Cholendra Shumsher Rana became the second Chief Justice of Nepal to face “impeachment” procedure in Parliament in seven years over allegations of corruption. Based on earlier precedence, CJ Rana has been “suspended” pending final disposal of the case, and Dipak Karki, the senior most judge in the Supreme Court has taken over as the acting CJ. The sudden development followed a swift and secret operation where signatures of 98 Members of Parliament belonging to Nepali Congress, Unified Socialists and Maoist Centre were collected and submitted in the Parliament secretariat in the morning.
The country’s main opposition party, Nepal Communist Party of Nepal-Unified Marxist Leninist, has called for a party meeting on Monday where it is likely to decide the list of judges it wants “impeached”.
Nepal’s judiciary, which has largely been under the control or influence of political parties, especially in the past 15 years, has been a victim of political onslaught and extreme action by parliament at times.
There are speculation that the sudden decision of the three parties, which were so far divided on whether or not to endorse the 500 million Millennium Challenge Corporation Nepal compact, have come together in its favour, and exit of CJ Rana was a price the junior coalition partners — Unified socialists and Maoist centre— asked for.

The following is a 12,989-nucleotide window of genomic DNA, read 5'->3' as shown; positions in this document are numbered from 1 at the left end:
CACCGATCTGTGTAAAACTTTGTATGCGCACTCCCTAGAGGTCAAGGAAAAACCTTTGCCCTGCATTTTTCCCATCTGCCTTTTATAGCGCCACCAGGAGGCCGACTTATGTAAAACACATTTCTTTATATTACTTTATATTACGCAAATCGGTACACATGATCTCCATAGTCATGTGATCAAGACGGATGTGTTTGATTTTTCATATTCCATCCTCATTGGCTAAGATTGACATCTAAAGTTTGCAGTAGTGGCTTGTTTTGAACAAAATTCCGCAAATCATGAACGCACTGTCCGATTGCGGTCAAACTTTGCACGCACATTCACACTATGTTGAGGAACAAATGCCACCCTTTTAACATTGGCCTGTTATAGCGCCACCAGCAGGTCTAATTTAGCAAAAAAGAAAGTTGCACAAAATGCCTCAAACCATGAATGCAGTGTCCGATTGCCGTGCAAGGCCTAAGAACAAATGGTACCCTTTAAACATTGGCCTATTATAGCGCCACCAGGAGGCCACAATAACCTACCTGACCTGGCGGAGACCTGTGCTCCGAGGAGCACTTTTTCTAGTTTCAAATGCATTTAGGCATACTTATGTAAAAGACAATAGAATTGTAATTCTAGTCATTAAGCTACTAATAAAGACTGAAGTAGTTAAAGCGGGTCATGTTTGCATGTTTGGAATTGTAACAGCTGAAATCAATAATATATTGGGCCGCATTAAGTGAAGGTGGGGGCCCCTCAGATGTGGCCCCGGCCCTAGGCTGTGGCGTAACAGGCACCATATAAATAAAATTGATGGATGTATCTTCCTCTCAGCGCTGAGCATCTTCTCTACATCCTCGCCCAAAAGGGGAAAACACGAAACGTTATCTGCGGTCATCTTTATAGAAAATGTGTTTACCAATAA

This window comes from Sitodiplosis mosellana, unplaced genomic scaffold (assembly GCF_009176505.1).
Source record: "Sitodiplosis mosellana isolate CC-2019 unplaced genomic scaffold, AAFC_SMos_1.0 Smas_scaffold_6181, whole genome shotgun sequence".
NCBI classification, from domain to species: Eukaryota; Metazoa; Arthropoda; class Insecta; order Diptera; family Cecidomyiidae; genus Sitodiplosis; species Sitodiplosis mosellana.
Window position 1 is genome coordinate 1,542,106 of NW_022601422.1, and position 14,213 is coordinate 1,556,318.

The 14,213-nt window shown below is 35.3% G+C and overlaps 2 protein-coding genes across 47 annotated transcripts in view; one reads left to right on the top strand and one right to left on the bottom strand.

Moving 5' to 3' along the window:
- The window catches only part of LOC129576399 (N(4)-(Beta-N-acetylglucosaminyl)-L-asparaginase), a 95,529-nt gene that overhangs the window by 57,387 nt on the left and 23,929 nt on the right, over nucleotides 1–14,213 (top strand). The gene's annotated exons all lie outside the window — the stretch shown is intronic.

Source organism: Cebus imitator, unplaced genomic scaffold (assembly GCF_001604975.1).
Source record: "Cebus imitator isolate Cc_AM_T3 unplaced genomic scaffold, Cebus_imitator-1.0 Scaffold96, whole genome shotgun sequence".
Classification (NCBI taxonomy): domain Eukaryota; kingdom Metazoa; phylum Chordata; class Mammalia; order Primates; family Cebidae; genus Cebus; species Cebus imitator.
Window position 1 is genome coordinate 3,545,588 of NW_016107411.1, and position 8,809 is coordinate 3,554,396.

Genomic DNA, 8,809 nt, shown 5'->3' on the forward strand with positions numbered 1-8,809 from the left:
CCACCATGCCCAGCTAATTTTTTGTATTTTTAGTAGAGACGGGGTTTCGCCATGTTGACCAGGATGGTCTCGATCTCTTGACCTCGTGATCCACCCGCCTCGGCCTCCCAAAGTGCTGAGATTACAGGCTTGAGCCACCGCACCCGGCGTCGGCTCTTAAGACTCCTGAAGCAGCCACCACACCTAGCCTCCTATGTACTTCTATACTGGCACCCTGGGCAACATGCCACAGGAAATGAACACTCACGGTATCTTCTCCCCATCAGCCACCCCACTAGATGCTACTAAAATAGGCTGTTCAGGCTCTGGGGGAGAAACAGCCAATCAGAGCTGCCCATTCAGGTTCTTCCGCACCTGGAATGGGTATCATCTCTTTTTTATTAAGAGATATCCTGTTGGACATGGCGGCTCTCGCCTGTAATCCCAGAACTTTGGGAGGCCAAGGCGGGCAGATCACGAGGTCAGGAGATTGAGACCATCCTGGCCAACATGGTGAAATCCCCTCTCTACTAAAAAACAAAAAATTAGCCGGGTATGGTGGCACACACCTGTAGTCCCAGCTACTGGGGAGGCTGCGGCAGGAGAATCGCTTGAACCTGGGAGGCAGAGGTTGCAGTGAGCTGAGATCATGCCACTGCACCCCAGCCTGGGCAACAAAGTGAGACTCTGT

Unlike the practices in other democracies, where the presiding officer of parliament forms a committee to go into charges labelled, in Nepal, a mere notice of impeachment by not less than 25 per cent of the total strength of the House leads to automatic suspension of the person holding the constitutional position.
Rana, however, had not anticipated the sudden signature drive against him as political parties had refused to accept the demand of the Nepal Bar Association to initiative proceedings so far. “We thought the strike was affecting the image of the Supreme Court and the best course to take would be moving an impeachment motion,” Law Minister Dilendra Badu said.